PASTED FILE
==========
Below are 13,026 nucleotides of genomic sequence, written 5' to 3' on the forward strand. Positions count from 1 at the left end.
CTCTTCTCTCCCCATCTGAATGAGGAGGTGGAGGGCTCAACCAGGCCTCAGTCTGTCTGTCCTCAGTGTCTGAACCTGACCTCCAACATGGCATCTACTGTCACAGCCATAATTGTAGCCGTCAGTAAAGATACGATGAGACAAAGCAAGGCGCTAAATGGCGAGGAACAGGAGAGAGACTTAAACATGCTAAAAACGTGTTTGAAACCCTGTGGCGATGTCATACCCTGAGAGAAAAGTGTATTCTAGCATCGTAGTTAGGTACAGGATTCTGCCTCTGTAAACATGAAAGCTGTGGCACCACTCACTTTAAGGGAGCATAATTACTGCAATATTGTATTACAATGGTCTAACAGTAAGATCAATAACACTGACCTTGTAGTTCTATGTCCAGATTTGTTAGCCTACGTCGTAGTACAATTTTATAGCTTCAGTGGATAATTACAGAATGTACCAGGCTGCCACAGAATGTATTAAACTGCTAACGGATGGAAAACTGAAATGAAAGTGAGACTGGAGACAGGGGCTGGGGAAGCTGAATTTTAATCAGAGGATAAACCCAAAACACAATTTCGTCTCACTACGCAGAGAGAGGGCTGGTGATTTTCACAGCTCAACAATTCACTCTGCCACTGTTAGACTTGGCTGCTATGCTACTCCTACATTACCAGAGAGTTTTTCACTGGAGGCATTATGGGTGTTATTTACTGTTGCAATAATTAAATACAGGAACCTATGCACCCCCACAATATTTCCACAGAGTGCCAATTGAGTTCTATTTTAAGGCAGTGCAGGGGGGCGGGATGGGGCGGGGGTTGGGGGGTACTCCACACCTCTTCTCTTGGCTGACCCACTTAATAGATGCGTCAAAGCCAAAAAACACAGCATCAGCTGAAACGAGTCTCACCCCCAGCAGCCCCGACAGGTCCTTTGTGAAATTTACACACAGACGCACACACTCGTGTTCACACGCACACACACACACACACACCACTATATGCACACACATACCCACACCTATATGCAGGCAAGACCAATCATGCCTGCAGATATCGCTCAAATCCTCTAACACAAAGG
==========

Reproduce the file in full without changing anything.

Below are 13,026 nucleotides of genomic sequence, written 5' to 3' on the forward strand. Positions count from 1 at the left end.
CTCTTCTCTCCCCATCTGAATGAGGAGGTGGAGGGCTCAACCAGGCCTCAGTCTGTCTGTCCTCAGTGTCTGAACCTGACCTCCAACATGGCATCTACTGTCACAGCCATAATTGTAGCCGTCAGTAAAGATACGATGAGACAAAGCAAGGCGCTAAATGGCGAGGAACAGGAGAGAGACTTAAACATGCTAAAAACGTGTTTGAAACCCTGTGGCGATGTCATACCCTGAGAGAAAAGTGTATTCTAGCATCGTAGTTAGGTACAGGATTCTGCCTCTGTAAACATGAAAGCTGTGGCACCACTCACTTTAAGGGAGCATAATTACTGCAATATTGTATTACAATGGTCTAACAGTAAGATCAATAACACTGACCTTGTAGTTCTATGTCCAGATTTGTTAGCCTACGTCGTAGTACAATTTTATAGCTTCAGTGGATAATTACAGAATGTACCAGGCTGCCACAGAATGTATTAAACTGCTAACGGATGGAAAACTGAAATGAAAGTGAGACTGGAGACAGGGGCTGGGGAAGCTGAATTTTAATCAGAGGATAAACCCAAAACACAATTTCGTCTCACTACGCAGAGAGAGGGCTGGTGATTTTCACAGCTCAACAATTCACTCTGCCACTGTTAGACTTGGCTGCTATGCTACTCCTACATTACCAGAGAGTTTTTCACTGGAGGCATTATGGGTGTTATTTACTGTTGCAATAATTAAATACAGGAACCTATGCACCCCCACAATATTTCCACAGAGTGCCAATTGAGTTCTATTTTAAGGCAGTGCAGGGGGGCGGGATGGGGCGGGGGTTGGGGGGTACTCCACACCTCTTCTCTTGGCTGACCCACTTAATAGATGCGTCAAAGCCAAAAAACACAGCATCAGCTGAAACGAGTCTCACCCCCAGCAGCCCCGACAGGTCCTTTGTGAAATTTACACACAGACGCACACACTCGTGTTCACACGCACACACACACACACACACCACTATATGCACACACATACCCACACCTATATGCAGGCAAGACCAATCATGCCTGCAGATATCGCTCAAATCCTCTAACACAAAGG